Tejinder singh corner shop when i was born

Who walk over corpses: That's why the Indian picaresque parable is better than "Slumdog Millionaire"

01/20/2021 by SWYRL / Andreas Fischer

Anyone who wants to escape the slum in India should not hope for fairytale circumstances, but rather go resolutely over corpses: The terrific Netflix film tells an intoxicating tale of servants and masters.

Chicken cages are India's greatest invention, says Balram (Adarsh ​​Gourav): The animals crouch in them and know what to expect (a cleaver). But they are too docile (or too stupid) to do anything about it. In any case, Balram doesn't want to be cooped up poultry, but a different animal. From January 22nd, Netflix will show its rise from slaughter cattle to king of the jungle in the grandiose narrated adaptation of the novel "The White Tiger".

The film begins at high speed: Jay-Z and Panjabi MC roar from the loudspeakers of an SUV that rushes through the (almost) deserted night of New Delhi. Until a child crosses the street ... But one shouldn't start a story with tragedy, especially not his, says Balram.

Director Ramin Bahrani does him a favor and stages "The White Tiger" in a powerful and pointed manner, preserving the resigned humor and narrative finesse of the acclaimed novel by Aravind Adiga. Nevertheless, the unadorned view of India's caste society is dirty and repulsive. Bahrani cleverly assembles different time levels together, at the same time tells of the eternal servant and a successful man who has achieved the impossible - and reports about it to the Chinese prime minister in a letter.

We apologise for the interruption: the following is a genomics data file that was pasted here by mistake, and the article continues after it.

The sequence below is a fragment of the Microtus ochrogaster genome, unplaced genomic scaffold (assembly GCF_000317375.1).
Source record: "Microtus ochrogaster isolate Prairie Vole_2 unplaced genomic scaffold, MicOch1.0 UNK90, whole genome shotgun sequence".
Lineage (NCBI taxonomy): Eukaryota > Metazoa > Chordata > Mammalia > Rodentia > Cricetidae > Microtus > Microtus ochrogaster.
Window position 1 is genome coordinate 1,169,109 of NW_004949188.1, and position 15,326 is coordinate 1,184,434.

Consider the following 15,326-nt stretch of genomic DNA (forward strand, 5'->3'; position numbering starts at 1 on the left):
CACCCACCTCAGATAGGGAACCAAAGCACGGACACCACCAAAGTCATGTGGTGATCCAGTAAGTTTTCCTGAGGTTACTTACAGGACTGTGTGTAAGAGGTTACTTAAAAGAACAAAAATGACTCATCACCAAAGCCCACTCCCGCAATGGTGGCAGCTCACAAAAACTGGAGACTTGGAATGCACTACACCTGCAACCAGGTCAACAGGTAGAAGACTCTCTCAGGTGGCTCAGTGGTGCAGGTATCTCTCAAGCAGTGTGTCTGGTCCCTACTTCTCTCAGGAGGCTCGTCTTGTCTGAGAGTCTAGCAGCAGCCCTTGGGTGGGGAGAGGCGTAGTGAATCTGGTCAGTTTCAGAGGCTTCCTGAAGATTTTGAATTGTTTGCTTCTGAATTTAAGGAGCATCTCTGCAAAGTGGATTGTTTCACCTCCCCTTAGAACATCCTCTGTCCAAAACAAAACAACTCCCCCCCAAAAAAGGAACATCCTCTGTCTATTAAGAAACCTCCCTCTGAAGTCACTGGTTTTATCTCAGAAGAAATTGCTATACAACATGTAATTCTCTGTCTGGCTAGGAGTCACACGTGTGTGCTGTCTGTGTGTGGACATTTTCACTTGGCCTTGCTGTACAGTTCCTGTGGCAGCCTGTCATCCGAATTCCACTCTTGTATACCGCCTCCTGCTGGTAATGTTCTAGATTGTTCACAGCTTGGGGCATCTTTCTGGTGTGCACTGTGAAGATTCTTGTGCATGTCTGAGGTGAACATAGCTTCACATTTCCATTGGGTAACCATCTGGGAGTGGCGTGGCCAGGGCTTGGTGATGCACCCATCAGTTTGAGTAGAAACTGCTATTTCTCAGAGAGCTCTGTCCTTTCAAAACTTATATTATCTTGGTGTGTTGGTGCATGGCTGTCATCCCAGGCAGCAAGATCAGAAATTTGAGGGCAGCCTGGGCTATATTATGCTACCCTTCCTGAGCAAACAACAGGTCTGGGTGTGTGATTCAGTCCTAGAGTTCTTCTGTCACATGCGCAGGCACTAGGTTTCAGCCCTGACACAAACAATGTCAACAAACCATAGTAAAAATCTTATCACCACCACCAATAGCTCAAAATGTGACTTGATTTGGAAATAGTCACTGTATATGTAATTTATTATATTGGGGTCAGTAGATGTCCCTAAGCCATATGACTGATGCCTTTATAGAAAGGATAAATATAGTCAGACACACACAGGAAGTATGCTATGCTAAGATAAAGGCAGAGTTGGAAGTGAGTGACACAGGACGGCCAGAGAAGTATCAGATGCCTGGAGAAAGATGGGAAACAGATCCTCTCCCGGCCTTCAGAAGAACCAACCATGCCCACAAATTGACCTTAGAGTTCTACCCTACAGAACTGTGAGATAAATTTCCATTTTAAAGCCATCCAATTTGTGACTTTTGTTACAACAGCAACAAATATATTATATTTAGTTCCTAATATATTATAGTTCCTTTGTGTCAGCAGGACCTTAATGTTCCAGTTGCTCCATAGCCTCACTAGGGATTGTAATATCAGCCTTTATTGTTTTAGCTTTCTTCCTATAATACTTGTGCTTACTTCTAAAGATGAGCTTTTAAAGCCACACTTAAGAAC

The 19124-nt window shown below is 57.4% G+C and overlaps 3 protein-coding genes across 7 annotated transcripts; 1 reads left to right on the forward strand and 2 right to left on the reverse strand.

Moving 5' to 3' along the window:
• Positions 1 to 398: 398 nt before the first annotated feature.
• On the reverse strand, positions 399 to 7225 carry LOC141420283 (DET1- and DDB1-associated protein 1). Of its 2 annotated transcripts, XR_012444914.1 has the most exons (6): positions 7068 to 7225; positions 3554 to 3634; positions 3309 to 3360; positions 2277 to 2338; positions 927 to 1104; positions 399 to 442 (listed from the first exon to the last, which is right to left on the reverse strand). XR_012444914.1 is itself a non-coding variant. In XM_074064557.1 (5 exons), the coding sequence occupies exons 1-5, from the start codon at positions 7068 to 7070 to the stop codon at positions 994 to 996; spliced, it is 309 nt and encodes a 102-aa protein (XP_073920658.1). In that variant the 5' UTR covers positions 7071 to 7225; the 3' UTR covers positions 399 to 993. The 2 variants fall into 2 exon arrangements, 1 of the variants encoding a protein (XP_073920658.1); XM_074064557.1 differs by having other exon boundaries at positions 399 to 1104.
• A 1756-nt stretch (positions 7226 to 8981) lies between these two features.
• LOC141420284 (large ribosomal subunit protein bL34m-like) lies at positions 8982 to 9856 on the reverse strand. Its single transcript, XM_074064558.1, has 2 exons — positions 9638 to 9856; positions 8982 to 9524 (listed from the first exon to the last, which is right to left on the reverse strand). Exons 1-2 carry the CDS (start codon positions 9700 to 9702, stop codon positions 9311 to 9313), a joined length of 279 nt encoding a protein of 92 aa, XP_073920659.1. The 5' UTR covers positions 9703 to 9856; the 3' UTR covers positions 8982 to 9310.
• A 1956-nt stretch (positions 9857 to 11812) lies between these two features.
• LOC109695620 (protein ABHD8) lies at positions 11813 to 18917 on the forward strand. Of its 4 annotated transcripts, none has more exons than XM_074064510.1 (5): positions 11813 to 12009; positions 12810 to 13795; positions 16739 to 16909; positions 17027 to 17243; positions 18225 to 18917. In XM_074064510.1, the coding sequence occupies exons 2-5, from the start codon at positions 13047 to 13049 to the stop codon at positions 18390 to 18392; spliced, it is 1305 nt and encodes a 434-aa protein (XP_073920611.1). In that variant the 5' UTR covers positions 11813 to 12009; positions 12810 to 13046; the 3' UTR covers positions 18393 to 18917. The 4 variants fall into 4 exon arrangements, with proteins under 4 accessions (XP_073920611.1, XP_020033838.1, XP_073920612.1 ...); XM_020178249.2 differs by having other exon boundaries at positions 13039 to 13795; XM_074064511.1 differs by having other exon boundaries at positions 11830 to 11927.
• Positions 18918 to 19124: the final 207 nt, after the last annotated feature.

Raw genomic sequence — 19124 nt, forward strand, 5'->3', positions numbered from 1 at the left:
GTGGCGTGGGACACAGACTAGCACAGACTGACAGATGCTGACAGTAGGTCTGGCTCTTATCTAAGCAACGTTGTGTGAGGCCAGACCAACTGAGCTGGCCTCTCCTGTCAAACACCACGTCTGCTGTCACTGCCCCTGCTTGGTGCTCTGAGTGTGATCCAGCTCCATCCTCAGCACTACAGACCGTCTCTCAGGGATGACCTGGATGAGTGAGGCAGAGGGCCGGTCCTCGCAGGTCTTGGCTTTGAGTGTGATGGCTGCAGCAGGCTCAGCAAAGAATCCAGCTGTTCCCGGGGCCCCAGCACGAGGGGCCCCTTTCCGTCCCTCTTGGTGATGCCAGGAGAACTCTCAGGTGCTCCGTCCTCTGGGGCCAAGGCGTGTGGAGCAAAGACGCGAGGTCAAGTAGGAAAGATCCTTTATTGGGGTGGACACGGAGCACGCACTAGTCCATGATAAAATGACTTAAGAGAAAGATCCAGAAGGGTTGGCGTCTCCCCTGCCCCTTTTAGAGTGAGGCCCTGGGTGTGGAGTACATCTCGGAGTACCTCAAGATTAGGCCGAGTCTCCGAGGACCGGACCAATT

Actually, his fate is predetermined: Balram was born a servant, will toil to death in his village and let the corrupt landowner steal his wages. But he wants more, hires his master's degree as a driver, and works his way up to the first driver with submissiveness, determination and elbows.

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Corpses pave his way

He is still a servant, but at least he can now allow himself to be humiliated by the youngest son of his boss and his wife in New Delhi. The gentlemen stay in a chic apartment, Balram lives in the spacious underground car park of the residential complex - together with all the other servants up there.

But he will escape the slum, if not through fairytale circumstances or a generous patron - but through determination and the will to walk over corpses. Many humiliations and two deaths later, Balram is actually a successful entrepreneur - and a master himself. In order to break out of a lower caste in India, Balram once explains, you have to be a criminal (or a politician).

In any case, in the end, that is the big punch line of the gloomy and cynical picaresque parable, the submissive servant gets away with murder just like his corrupt master. There are simply too many chickens in India's cages. Because they are freely interchangeable, nobody takes the trouble to tell them apart.